Page Turners

Here is a list of books that have been shared on KMA's Page Turners with the Shenandoah Public Library.

Sunday, March 18, 2007

158) DARK LIGHT—Randy Wayne White—A hurricane strikes near Sanibel Island, and Ft. Meyer unburying from the sandy sea-bed a previously unknown ship which contained artifacts of Nazis' and WWII memorabilia; as well as clues to the potential ownership and the history of long lost loves. Hero 'Doc' Ford together with his gang from the marina work against those involved with greed, graft and development who also have a tie to the mysteries buried in the Gulf. Written in part in the 1st person, that of Ford and in the 3rd person, that of the major villain, .tons of information and facts flow together with a good dash of understated humor. Quick, fast and fun and just enough 'south-Florida characters' to give a very realistic flavor.

Saturday, March 17, 2007

HEMMINGWAY'S HURRICANE:The Great Florida Keys Storm of 1935—Phil Scott—A great synopsis of an amazing physical event, the most powerful storm, probably in history, to affect the United States coupled with the tragedy of death of hundreds due to bureaucracy, misunderstandings, arrogance and unmet expectations. Scott's work builds, much as a hurricane itself, from the inception of hurricanes through the brutality of it's landing and the devastation it creates. The work is woven with stories of workers at the site the hurricane struck which, to a great degree, contradict the 'official' findings of various governmental agency's investigations following which attempt to smooth over the failings of those in charge. Succinct and layman's terms the birth and death of a hurricane are portrayed; their mission—to disperse heat from the tropics to higher latitudes.(p.206). Because “at full blast a hurricane expends more than enough energy to power all the dams, steam power plants, trains and ships in the world (p.37) we must be more than aware as “Climatologists say that global warming may well brew harsher, stronger storms in this century. As with the flu, we have no way of knowing how bad the next season will be.(p.223)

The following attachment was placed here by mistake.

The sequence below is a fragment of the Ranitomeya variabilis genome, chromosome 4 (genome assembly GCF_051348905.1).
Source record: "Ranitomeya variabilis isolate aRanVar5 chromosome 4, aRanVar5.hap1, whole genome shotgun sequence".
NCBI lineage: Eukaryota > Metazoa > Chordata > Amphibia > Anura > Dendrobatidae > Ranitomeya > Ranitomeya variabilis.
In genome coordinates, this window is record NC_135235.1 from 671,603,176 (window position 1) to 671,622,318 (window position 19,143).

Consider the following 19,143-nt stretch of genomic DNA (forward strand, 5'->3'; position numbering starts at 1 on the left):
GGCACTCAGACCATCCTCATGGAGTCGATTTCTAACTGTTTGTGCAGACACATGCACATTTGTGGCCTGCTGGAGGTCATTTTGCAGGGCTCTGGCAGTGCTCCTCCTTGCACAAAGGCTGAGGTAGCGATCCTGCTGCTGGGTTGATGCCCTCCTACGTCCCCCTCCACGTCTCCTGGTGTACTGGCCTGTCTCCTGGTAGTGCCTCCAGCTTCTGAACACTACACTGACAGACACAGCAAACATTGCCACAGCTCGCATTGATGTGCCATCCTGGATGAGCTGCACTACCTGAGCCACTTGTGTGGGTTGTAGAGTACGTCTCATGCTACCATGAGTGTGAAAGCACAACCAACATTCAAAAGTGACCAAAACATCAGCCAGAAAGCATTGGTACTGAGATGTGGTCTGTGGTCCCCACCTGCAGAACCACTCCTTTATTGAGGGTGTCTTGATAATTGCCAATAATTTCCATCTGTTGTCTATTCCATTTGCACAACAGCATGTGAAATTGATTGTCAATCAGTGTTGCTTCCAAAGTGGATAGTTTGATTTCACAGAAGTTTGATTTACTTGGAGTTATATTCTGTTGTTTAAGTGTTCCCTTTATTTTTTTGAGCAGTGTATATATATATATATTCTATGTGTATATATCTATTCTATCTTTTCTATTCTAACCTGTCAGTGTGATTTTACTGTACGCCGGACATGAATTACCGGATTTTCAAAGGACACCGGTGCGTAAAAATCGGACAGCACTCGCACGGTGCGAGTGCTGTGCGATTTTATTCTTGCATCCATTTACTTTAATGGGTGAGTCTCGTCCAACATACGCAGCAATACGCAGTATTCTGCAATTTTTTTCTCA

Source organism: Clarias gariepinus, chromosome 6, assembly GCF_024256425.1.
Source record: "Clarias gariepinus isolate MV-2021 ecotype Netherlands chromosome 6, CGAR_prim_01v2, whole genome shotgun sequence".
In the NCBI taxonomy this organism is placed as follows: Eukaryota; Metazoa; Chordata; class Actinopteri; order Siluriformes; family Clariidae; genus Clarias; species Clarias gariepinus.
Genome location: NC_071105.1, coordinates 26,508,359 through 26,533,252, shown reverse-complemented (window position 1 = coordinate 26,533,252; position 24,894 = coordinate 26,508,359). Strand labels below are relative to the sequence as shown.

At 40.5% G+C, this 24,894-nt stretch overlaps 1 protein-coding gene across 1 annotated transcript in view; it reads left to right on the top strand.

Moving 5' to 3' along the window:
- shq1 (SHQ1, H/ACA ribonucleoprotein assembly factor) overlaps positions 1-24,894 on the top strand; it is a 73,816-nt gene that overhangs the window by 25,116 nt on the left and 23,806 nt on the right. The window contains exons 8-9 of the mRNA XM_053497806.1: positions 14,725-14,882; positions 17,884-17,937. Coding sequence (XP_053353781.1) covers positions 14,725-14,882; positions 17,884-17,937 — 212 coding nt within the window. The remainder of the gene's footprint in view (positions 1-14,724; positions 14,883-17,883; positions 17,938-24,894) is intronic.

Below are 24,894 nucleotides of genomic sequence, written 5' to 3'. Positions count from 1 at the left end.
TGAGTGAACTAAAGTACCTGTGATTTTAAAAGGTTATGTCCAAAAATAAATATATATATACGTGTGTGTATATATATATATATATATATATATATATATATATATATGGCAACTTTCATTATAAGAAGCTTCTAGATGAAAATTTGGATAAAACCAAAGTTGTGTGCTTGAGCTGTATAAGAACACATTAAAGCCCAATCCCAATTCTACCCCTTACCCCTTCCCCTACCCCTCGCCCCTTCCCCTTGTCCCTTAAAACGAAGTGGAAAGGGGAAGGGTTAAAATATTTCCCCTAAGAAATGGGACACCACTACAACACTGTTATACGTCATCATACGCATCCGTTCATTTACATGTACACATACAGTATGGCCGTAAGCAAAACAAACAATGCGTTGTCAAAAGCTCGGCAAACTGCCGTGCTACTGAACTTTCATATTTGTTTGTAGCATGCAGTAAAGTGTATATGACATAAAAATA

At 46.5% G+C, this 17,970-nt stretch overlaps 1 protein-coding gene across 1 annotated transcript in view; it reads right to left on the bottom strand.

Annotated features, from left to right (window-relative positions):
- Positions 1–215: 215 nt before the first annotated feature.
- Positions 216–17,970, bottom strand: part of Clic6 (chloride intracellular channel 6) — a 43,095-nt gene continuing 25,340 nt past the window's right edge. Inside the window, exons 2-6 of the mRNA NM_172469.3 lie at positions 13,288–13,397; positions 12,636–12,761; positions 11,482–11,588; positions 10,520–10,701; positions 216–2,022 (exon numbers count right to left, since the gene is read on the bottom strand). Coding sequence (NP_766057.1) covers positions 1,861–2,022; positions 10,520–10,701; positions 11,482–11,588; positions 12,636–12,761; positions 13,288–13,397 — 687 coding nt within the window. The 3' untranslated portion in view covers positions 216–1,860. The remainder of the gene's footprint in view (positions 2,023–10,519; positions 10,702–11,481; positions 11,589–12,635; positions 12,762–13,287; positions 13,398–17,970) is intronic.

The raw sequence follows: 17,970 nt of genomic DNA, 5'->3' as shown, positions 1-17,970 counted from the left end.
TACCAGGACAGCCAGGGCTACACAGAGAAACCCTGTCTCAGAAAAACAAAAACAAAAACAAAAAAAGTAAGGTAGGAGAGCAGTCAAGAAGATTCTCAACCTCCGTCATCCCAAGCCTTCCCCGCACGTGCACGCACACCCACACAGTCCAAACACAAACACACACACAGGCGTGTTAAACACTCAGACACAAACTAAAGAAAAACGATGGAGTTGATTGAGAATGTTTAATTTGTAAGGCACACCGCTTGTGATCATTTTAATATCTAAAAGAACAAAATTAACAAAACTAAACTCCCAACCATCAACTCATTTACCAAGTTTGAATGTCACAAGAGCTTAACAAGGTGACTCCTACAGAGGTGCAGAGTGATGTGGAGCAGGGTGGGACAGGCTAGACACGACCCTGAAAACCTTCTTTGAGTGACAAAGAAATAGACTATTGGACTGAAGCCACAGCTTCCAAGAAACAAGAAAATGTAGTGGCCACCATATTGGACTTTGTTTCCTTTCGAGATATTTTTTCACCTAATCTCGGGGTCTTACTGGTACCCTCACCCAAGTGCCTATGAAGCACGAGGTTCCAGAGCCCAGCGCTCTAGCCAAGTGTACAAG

Friday, March 16, 2007

LORDS of the NORTH—Bernard Cornwell—Continuing from The Last Kingdom and The Pale Horseman, Cornwell explores in novel form, King Alfred's slow but constant consolidation of power in Britain. Set in 878 AD hero Uhtred returns to the North to reclaim his 'kingdom' there discovering rebellion and chaos. With the fates spinning his web of life, Uhtred rescues Guthred who has claims to significant lands and learns how to work with both Dane and Saxon, while keeping the Church in mind at all times. Full of battles, intrigue, descriptions of every-day-life, Uhtred ultimately partially succeeds, moving the story toward the next 'installment'. Entertaining read with less battle descriptions than the last books.

THE SENATOR and the PRIEST—Andrew M. Greeley—Greeley explores politics; negative campaigning which can lead to violence (and in this book, does) immigration, taxes, and other subjects of current interest as well as the Catholic Church's demands that their parishioners in power support the position of the Church, rather than the electorate's or elected official's views. Fast moving in the Greeley style, Tommy Moran and his family of red-headed Irishwomen are the centerpiece of the action. Greeley fun and fast.